For over 12 years, Sunrun has sailed forward its earth-friendly alternative, with Jurich at the helm. The ship won’t stop until the company has successfully completed its mission of creating a planet run by the sun.
Fighting Fast Fashion
For more than a decade, sustainable clothing company Reformation has worked to counter the harmful waste and excess of the fast fashion industry. Fast fashion — cheap clothing created quickly in response to the latest trends — is a relatively un-discussed contributor to climate change.
The fashion industry is responsible for around 5 percent of all man-made gas emissions; a percentage which is predicted to grow going forward. To combat the emissions created in polyester and cotton production, some fashion companies, like Reformation, have committed themselves to more sustainable practices.
Yael Aflalo designed her company with climate change at the top of her mind, which is evident from the company’s motto: “Being naked is the #1 most sustainable option. Reformation is #2.” While the clothing is relatively pricey, Reformation emphasizes timeless styles which won’t be thrown out after a season.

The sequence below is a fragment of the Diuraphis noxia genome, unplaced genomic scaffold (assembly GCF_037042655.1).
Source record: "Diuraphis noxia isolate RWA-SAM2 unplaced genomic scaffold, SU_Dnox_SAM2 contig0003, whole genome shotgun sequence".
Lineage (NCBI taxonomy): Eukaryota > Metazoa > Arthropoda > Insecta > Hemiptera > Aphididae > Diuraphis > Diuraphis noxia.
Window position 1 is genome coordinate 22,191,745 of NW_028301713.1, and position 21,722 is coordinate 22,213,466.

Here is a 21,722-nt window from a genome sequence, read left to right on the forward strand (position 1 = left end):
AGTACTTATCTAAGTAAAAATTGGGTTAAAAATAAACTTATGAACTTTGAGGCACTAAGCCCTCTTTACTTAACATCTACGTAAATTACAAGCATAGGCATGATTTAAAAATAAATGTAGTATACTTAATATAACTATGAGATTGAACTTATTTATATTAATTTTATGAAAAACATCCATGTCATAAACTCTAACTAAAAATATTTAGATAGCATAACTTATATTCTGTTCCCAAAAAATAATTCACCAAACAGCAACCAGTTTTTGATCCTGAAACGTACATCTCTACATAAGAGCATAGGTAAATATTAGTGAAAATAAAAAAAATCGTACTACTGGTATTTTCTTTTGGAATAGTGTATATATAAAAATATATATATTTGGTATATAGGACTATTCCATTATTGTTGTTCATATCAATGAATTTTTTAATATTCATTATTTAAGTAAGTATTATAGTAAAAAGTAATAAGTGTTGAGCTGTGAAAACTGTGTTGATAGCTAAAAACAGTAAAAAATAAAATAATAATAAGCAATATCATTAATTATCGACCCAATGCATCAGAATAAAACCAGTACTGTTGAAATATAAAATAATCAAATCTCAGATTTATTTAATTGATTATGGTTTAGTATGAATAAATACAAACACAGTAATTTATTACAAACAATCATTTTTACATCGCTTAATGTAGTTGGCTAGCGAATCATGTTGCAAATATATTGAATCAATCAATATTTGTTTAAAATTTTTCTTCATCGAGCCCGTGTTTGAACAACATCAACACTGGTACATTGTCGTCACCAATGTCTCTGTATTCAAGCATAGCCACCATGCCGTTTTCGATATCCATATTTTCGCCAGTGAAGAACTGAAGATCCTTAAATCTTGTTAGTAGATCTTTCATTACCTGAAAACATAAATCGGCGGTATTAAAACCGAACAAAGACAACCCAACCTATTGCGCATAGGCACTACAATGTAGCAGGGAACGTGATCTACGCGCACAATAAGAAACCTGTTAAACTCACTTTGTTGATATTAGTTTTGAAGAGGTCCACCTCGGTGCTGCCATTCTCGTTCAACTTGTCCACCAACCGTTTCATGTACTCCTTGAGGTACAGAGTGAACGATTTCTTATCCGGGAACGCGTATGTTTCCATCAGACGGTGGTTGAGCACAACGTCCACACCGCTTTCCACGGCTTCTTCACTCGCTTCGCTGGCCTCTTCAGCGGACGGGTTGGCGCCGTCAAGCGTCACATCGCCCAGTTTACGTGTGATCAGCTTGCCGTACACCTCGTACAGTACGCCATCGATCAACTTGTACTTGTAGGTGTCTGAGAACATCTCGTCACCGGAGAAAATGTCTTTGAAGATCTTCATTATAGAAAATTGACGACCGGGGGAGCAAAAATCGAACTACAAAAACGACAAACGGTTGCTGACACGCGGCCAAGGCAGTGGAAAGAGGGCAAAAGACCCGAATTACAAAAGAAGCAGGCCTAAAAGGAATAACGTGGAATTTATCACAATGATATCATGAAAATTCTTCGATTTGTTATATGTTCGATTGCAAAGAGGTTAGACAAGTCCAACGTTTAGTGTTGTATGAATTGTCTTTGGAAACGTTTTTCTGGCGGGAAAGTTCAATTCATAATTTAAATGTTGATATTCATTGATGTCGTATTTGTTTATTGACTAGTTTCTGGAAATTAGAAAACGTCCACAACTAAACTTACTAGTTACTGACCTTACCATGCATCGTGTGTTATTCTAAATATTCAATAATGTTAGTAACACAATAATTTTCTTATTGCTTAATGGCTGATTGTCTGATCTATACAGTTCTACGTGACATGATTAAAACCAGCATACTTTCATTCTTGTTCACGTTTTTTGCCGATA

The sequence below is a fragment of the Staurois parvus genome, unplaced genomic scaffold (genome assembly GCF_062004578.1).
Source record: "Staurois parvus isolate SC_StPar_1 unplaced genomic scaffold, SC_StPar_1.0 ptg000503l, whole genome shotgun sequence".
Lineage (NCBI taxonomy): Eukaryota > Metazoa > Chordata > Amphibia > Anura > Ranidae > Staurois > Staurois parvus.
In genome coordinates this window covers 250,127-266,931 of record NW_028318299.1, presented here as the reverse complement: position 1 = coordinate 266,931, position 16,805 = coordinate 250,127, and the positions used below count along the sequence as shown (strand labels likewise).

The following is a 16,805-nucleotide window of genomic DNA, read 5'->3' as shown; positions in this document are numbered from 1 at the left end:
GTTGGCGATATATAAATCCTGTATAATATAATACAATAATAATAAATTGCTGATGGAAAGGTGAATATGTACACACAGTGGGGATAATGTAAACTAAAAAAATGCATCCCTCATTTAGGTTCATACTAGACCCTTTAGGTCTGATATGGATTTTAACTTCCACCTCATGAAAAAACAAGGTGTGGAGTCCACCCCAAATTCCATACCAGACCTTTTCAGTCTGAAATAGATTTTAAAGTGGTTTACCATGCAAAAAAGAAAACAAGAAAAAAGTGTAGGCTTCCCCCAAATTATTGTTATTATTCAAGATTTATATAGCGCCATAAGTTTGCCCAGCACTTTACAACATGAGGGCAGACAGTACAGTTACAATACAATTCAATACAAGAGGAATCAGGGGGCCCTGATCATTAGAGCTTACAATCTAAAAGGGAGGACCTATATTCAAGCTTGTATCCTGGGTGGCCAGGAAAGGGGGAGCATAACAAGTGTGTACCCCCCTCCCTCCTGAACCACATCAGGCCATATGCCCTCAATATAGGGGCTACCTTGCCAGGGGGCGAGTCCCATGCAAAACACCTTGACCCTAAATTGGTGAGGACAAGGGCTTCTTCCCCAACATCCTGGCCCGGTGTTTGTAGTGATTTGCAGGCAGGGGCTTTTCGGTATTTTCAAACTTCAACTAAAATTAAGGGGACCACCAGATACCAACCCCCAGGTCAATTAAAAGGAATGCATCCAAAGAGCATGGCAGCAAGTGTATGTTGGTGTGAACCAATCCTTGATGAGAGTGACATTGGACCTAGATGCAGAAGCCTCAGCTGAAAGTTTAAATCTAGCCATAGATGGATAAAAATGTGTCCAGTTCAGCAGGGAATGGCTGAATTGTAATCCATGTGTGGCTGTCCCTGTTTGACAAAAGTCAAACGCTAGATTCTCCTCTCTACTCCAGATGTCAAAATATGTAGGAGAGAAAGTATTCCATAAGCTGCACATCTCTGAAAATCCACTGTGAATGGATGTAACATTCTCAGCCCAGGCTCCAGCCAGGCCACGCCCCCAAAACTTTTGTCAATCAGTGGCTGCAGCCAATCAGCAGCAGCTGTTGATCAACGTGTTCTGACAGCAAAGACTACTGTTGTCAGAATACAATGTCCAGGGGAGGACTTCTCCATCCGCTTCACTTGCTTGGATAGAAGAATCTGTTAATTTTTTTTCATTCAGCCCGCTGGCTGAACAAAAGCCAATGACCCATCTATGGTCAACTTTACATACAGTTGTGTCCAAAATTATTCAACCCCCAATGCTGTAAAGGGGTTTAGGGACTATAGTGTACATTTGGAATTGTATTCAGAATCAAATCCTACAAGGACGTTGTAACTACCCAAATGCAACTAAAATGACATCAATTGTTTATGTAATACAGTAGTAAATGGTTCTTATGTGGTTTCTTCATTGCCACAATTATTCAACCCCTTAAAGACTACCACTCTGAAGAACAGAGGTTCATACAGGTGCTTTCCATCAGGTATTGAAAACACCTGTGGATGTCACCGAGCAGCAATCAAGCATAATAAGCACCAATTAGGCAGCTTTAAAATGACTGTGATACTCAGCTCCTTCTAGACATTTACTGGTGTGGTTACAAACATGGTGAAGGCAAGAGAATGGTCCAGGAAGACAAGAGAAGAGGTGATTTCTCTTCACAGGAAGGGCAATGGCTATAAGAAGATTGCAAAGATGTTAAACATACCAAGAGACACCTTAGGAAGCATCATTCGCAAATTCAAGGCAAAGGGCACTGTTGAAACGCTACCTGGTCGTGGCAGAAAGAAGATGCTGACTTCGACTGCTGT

The founder was inspired by a previous company she started in 1999, YaYa, which had accumulated a shocking “10 years of waste” in the warehouse by the time the company folded. Aflalo wanted to make a more environmentally-viable company the second time around, which is why Reformation employs a strict set of environmental standards for its clothing, “taking into consideration water input, energy input, land use, eco-toxicity, greenhouse gas emissions, human toxicity, availability and price.”
Especially in recent years, Aflalo — a former model whose parents were also in retail — has seen Reformation boom in popularity. She is responsible for redefining the fashion industry and steering it toward a more eco-friendly future.
Along with her father, Jeffrey, Meika Hollender has dedicated her entrepreneurial career to nixing the harmful ingredients in reproductive and sexual health products and introducing new sustainable products that are better for your body and for Mother Earth. The Hollenders founded Sustain Natural in 2013 — and from the very start, environmentalism has been a key concern.